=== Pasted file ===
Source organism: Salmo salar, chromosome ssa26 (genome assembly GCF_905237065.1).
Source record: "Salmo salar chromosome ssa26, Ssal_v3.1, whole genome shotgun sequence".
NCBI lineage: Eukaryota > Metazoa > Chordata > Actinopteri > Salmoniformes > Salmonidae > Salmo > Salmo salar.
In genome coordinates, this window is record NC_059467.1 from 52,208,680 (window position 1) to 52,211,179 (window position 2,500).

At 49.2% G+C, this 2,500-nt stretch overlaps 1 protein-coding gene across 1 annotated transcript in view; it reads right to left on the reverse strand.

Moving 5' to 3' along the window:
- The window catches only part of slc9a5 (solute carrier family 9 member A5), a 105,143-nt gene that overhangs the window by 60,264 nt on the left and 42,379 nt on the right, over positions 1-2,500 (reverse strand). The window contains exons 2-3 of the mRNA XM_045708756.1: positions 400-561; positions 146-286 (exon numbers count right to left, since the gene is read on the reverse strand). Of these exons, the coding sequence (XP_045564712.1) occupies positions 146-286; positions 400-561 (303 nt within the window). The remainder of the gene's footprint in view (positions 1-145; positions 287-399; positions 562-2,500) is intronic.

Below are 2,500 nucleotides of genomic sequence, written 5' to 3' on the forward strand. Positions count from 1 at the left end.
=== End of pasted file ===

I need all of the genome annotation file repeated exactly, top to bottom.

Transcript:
Source organism: Salmo salar, chromosome ssa26 (genome assembly GCF_905237065.1).
Source record: "Salmo salar chromosome ssa26, Ssal_v3.1, whole genome shotgun sequence".
NCBI lineage: Eukaryota > Metazoa > Chordata > Actinopteri > Salmoniformes > Salmonidae > Salmo > Salmo salar.
In genome coordinates, this window is record NC_059467.1 from 52,208,680 (window position 1) to 52,211,179 (window position 2,500).

At 49.2% G+C, this 2,500-nt stretch overlaps 1 protein-coding gene across 1 annotated transcript in view; it reads right to left on the reverse strand.

Moving 5' to 3' along the window:
- The window catches only part of slc9a5 (solute carrier family 9 member A5), a 105,143-nt gene that overhangs the window by 60,264 nt on the left and 42,379 nt on the right, over positions 1-2,500 (reverse strand). The window contains exons 2-3 of the mRNA XM_045708756.1: positions 400-561; positions 146-286 (exon numbers count right to left, since the gene is read on the reverse strand). Of these exons, the coding sequence (XP_045564712.1) occupies positions 146-286; positions 400-561 (303 nt within the window). The remainder of the gene's footprint in view (positions 1-145; positions 287-399; positions 562-2,500) is intronic.

Below are 2,500 nucleotides of genomic sequence, written 5' to 3' on the forward strand. Positions count from 1 at the left end.